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How to sow salad seeds in modules

Some types of lettuce are best started off in modules. Get started on your own tasty crop with our easy guide.

A table displaying which months are best to sow, plant and harvest.
Jan Feb Mar Apr May Jun Jul Aug Sep Oct Nov Dec
At its best
At its best

Plant is not at its best in January

Plant is not at its best in February

Plant is not at its best in March

Plant is not at its best in April

Plant is at its best in May

Plant is at its best in June

Plant is at its best in July

Plant is at its best in August

Plant is at its best in September

Plant is at its best in October

Plant is not at its best in November

Plant is not at its best in December

To do
To do

Do not To do in January

Do not To do in February

Do To do in March

Do To do in April

Do To do in May

Do To do in June

Do To do in July

Do To do in August

Do not To do in September

Do not To do in October

Do not To do in November

Do not To do in December

Tall lettuces such as ‘Bionda’ or hearting lettuces like ‘Webb’s Wonderful’ are best started off in seed modules – they will grow into neat, easy-to-handle plug plants that you can plant out in the garden at a later date.

Find out how to grow salad leaves in a container.

Here’s how to start off salad seeds in modules.

Tall lettuces such as 'Bionda' or hearting lettuces like 'Webb's Wonderful' are best started off in seed modules.

You will need

  • Lettuce seeds
  • Seed modules and trays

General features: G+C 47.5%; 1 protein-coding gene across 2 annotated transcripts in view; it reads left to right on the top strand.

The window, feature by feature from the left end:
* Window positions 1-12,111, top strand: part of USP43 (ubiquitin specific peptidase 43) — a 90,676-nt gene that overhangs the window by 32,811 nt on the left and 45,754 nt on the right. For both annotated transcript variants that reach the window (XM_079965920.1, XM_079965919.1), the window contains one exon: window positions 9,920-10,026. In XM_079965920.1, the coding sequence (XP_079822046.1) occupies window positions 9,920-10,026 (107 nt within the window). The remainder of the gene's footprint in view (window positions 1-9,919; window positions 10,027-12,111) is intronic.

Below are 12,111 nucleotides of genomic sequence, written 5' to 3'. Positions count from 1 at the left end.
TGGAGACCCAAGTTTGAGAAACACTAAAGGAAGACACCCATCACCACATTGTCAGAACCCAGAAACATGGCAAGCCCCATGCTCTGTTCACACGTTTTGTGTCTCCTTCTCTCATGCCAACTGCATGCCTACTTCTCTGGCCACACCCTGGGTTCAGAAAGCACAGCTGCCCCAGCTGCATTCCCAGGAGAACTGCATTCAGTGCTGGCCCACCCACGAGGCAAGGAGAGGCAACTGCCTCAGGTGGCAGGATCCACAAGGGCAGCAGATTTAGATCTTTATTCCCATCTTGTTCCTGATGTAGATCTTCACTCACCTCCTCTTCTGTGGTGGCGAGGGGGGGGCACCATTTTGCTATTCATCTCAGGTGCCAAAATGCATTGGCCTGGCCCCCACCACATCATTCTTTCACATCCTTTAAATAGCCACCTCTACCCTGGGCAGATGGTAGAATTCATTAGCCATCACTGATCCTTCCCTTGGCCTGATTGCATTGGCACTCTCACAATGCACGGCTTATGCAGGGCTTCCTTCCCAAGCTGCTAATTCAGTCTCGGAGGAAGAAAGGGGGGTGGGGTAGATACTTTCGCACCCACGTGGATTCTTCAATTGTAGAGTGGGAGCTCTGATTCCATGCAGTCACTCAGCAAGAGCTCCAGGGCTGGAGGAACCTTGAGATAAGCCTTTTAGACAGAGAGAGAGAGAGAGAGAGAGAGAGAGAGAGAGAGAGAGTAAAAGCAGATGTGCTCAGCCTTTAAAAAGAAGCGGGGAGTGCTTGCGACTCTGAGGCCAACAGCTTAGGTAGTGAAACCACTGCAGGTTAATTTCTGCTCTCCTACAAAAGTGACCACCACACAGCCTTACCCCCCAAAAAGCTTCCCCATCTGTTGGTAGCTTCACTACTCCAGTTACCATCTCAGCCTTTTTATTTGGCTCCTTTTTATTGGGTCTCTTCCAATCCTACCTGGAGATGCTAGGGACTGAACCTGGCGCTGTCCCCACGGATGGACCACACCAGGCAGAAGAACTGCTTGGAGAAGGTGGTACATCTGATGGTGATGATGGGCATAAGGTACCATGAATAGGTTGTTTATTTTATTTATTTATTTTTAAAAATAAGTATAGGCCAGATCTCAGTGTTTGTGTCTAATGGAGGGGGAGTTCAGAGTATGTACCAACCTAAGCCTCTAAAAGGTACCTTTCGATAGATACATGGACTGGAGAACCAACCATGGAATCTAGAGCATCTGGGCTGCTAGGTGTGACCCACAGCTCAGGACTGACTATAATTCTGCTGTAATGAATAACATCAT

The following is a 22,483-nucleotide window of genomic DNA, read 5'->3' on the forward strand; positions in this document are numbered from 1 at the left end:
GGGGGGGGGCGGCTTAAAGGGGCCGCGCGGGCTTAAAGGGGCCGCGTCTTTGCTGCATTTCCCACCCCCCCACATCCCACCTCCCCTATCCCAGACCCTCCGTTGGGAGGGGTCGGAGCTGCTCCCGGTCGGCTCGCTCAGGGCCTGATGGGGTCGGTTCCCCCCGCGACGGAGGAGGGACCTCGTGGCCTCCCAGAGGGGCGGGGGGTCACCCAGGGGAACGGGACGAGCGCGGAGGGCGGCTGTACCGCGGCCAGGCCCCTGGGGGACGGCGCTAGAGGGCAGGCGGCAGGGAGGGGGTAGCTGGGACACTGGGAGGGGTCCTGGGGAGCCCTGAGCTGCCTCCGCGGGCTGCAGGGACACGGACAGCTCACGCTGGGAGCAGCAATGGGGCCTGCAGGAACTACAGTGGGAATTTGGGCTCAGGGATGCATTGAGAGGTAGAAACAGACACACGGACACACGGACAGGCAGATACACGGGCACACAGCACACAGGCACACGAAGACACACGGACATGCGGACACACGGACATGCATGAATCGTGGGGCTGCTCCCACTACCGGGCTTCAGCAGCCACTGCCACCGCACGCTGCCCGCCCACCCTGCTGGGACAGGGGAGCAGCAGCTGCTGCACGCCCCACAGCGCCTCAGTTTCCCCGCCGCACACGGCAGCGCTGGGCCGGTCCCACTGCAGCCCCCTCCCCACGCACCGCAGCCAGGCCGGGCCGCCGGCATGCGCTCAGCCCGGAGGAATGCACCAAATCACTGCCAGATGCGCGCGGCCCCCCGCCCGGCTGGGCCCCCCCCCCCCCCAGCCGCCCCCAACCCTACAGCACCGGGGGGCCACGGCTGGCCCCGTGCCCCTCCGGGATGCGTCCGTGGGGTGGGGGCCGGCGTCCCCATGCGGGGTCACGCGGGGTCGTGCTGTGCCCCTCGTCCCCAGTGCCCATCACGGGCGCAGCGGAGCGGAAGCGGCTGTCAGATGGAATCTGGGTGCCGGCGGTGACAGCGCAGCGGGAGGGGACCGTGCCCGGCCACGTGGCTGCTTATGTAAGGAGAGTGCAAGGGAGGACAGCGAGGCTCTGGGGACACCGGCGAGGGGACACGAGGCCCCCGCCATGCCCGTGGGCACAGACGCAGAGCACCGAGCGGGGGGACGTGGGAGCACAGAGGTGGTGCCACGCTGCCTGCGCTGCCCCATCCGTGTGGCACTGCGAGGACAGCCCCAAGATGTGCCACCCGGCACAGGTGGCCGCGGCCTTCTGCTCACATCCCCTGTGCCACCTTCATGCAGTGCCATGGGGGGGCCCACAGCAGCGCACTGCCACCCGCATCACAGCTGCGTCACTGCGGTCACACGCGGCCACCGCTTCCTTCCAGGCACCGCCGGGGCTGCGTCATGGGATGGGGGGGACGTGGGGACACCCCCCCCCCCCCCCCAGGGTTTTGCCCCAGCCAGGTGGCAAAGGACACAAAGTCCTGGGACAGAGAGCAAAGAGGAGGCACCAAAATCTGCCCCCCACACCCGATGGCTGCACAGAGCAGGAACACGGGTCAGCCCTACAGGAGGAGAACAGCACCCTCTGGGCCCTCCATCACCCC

• Seed compost
  • Vermiculite (optional)
  • Clear plastic lid or clear plastic bag
  • 7.5cm pots
  • Multi-purpose compost
  • Dibber or pencil
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Total time:

Step 1

Fill modules generously with seed compost and level off so they’re filled to the brim, then sow one or two seeds in each – you can always pinch out surplus seedlings later.

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Step 2

Sprinkle vermiculite or sieved compost to cover the seeds, then sit the tray in an inch of water to soak till the surface feels damp. Remove the tray from the water. Cover with a clear plastic lid or clear plastic bag. Put in a warm place to germinate.

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Step 3

Pot on seedlings once the second pair of leaves (or ‘true’ leaves) appear. Ease each seedling out with a dibber or pencil, handling by the leaves to avoid breaking the stems. Pot each one into a 7.5cm pot of multi-purpose compost.

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Step 4

Protect young plants from spring frosts if necessary, by placing in a greenhouse or porch until the soil has warmed up. Grow on young plants for a few weeks, until they have developed a good root system and are ready to plant out in the garden.

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Planting baby leaf mixes

Baby leaf mixes and herbs such as parsley are best sown in seed trays, where they can be sown more densely. They can be planted out later in clumps, rather than as individual plants.

Seedlings